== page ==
Three things I learnt in my 3 single years

In my post about what I learnt from a 4 year break up I mentioned that I also learnt ‘lots of other things, about myself, the kind of person I want to be and the kind of person I want to be with.’ This is true and here’s a breakdown of that journey.

Single Year 1: Learning about myself

In my first year of being single, amidst the initial trauma of a break up, the first thing I learnt is that I knew my own mind enough to have made the right decision. While I was stuck with some feelings of guilt, the focus shifted to what I really wanted in life. Where did I want to live? What kind of career did I want? I realized I could be anyone I wanted to be and anywhere in the world. I only had myself to consult. This was liberating but also overwhelming. Should I quit my job and work on yachts in the South of France? Or should I get a job in a cinema on a ski slope and learn to ski? I seriously investigated any kind of life that was nothing like my current.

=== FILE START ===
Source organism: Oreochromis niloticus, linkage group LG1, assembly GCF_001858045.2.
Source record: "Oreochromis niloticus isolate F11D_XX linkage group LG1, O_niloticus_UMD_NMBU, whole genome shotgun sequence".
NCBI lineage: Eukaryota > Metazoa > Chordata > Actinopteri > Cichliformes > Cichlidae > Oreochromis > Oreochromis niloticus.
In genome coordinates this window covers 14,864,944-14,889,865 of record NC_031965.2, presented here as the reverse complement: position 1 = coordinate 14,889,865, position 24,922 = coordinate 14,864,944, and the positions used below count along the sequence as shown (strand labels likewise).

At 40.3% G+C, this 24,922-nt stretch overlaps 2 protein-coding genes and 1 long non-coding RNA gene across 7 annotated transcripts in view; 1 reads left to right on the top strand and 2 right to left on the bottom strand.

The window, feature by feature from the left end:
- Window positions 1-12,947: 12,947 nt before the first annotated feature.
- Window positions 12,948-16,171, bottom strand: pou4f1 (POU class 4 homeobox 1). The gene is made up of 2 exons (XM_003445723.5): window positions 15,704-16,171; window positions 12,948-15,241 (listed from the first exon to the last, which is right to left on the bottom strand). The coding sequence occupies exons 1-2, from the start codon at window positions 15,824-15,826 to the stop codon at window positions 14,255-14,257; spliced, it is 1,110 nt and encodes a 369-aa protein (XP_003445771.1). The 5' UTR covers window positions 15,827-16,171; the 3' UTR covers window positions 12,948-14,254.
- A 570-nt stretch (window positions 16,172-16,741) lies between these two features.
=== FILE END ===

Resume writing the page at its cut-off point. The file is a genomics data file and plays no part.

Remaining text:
I concluded that I didn’t want to live in London anymore. I was stagnating there and I wanted an adventure. And that’s how I got plotting to move to New York. I had a goal with a unique focus and it made me feel like my own person again.

What I also noticed about that year, on reflection, was that I sought male attention. I wasn’t used to being alone and made a string of bad dating decisions. I dated more than one person at a time, I hooked up with a friend, I had my first one night stand. All a disaster. I slowly realized that I was affected by the behavior of these men I supposedly didn’t care about. The common advice for singles is ‘make the most of it’ but I would be more selective if I had to do it over again.

Single Year 2: Learning about the kind of person I wanted to be